THERE’S GOLD IN THEM THERE CLOSETS

I have trouble throwing things away, especially anything in print—newspapers, magazines, books, letters, printed copies of emails. When I had an office at CBS, a wall cabinet was so overstuffed with audition cassettes, reel-to-reel tapes, newspapers, coffee mugs (empty), and who knows what else that it fell off the wall one day.

Not a big deal since no one was hurt, though it happened a few minutes before a vice president of CBS News was going to bring a visitor of some stature to meet me. The vice president and the visitor showed up while I stood among the debris on the floor. They did not stay long. Wimps.

A few days ago Irene was going through what can only be described as a mess in one of our closets and found a copy of an email from a good friend. It was from August of 1998, written by Rollie Eggleston, an Australian editor-reporter I was privileged to meet at Radio Free Europe in Munich. Rollie and I did a lot of skiing together in addition to a lot of fooling around. During one night of drinking, we left an establishment with a boss and his wife, shoved the wife into a car and told her husband where we were going. He showed up at the new location, not all that happy. I’d like to think we bought him a drink before he left with his wife.

Rollie had a stroke more than two years ago. After much therapy and work along with the untiring dedication of his lady companion, he is improving but his emails have stopped. I miss them, especially for his humor. We returned to the States in 1980, but Rollie and I were in touch every year about the chances I could make it to Austria during ski season. If he called me at CBS News, he would identify himself as “Larry’s ski instructor.”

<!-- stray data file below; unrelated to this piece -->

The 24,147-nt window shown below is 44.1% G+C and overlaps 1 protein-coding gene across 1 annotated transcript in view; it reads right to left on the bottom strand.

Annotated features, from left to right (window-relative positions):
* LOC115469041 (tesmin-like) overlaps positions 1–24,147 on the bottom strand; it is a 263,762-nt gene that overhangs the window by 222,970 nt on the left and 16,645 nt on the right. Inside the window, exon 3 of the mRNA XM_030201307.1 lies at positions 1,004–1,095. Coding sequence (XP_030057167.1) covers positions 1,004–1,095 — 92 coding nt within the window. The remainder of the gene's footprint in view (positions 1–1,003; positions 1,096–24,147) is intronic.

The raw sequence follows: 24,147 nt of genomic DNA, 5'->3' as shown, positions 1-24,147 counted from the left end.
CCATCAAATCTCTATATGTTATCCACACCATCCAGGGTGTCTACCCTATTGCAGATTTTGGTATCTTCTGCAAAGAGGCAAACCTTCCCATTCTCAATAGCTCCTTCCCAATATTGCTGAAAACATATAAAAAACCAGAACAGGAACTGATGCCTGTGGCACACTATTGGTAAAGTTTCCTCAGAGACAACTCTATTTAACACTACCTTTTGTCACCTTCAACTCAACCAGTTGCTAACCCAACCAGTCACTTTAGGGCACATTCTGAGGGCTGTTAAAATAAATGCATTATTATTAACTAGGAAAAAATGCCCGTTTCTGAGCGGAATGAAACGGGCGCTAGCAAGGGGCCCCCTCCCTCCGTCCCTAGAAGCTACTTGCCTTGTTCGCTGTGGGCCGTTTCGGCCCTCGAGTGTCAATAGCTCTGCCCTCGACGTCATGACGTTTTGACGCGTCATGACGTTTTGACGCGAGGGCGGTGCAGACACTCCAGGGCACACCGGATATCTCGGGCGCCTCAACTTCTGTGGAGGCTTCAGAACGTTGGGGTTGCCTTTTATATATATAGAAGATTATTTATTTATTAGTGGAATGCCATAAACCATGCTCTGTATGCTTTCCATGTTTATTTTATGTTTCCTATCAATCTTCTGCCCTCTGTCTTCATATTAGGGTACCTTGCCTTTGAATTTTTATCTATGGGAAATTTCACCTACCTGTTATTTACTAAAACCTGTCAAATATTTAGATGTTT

In the email from August of ’98, fun in the snow was on his mind:

“Hi, there.

“Suppose you realise it is only 12 weeks until the first snow falls. In about 15 (weeks) it should be firm enough for a few practice falls. I’ve been keeping my bad right ankle in shape by taking up golf. The right foot is the one on which you turn for those spectacular Arnold Palmer swings…Apparently there is a fine arthritic crack across my ankle, and I figure if I keep swinging … my foot should be just right for skiing.”

He then writes of being in Italy in a very hot Florence:

“There is a patch of green near the railway station where you can sit shoulder-to-shoulder with a few million other panting citizens and try to have a picnic. Things get so close together that sometimes you find yourself eating the sandwich that the guy next door is holding because you think it is your own hand holding it.”

Rollie believed there was no secret in how to become a good skier. “It’s all in the boots,” he liked to say. He sort of proved his theory once. We were about to get on a lift in St. Anton, Austria, when he discovered that the skis he had taken from our inn looked a lot like his but weren’t. I suggested we drive back to get the right skis. Rollie shook his head and said, “Oh, what the hell. Let’s give these a try.” His boots fit perfectly into someone else’s skis and off we went for another good day in the Alps.

His email from August of ’98 closes with greetings to my son Jack and asks:

“Is his ski toe also itching? (It’s all in the toes, you know.”)

I miss skiing with the man and probably miss his emails even more. Maybe I should help Irene clean out all our closets and see what other gems we find that bring back good memories.

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